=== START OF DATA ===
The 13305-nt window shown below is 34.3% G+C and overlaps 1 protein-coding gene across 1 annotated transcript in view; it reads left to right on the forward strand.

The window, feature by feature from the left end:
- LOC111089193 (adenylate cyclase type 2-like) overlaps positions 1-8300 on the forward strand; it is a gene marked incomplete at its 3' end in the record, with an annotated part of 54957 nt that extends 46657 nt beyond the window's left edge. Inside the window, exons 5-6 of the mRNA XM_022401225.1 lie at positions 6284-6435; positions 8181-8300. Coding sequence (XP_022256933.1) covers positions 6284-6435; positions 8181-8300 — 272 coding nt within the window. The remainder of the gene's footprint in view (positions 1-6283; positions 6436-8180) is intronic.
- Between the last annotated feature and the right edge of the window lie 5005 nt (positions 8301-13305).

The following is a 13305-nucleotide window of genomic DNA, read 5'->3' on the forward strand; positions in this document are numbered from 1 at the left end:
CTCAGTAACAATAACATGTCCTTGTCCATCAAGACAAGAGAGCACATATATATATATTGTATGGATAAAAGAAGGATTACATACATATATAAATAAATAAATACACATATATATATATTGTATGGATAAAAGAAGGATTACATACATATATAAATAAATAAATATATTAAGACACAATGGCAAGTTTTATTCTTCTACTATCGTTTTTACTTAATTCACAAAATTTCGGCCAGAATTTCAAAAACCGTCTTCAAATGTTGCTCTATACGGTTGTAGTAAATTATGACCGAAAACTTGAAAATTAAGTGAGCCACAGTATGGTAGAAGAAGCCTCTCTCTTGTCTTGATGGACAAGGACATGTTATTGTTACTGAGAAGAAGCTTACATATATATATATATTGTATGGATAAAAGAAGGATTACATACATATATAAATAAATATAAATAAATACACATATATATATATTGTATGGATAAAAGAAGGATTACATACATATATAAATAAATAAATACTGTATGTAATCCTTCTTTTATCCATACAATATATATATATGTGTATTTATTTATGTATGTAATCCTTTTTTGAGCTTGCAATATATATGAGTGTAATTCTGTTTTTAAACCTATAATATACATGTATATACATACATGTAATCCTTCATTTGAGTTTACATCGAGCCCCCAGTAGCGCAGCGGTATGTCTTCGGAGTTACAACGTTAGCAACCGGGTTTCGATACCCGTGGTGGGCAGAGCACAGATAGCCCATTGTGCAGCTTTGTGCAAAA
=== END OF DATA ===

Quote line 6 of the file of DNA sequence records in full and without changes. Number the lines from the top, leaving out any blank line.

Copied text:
CTCAGTAACAATAACATGTCCTTGTCCATCAAGACAAGAGAGCACATATATATATATTGTATGGATAAAAGAAGGATTACATACATATATAAATAAATAAATACACATATATATATATTGTATGGATAAAAGAAGGATTACATACATATATAAATAAATAAATATATTAAGACACAATGGCAAGTTTTATTCTTCTACTATCGTTTTTACTTAATTCACAAAATTTCGGCCAGAATTTCAAAAACCGTCTTCAAATGTTGCTCTATACGGTTGTAGTAAATTATGACCGAAAACTTGAAAATTAAGTGAGCCACAGTATGGTAGAAGAAGCCTCTCTCTTGTCTTGATGGACAAGGACATGTTATTGTTACTGAGAAGAAGCTTACATATATATATATATTGTATGGATAAAAGAAGGATTACATACATATATAAATAAATATAAATAAATACACATATATATATATTGTATGGATAAAAGAAGGATTACATACATATATAAATAAATAAATACTGTATGTAATCCTTCTTTTATCCATACAATATATATATATGTGTATTTATTTATGTATGTAATCCTTTTTTGAGCTTGCAATATATATGAGTGTAATTCTGTTTTTAAACCTATAATATACATGTATATACATACATGTAATCCTTCATTTGAGTTTACATCGAGCCCCCAGTAGCGCAGCGGTATGTCTTCGGAGTTACAACGTTAGCAACCGGGTTTCGATACCCGTGGTGGGCAGAGCACAGATAGCCCATTGTGCAGCTTTGTGCAAAA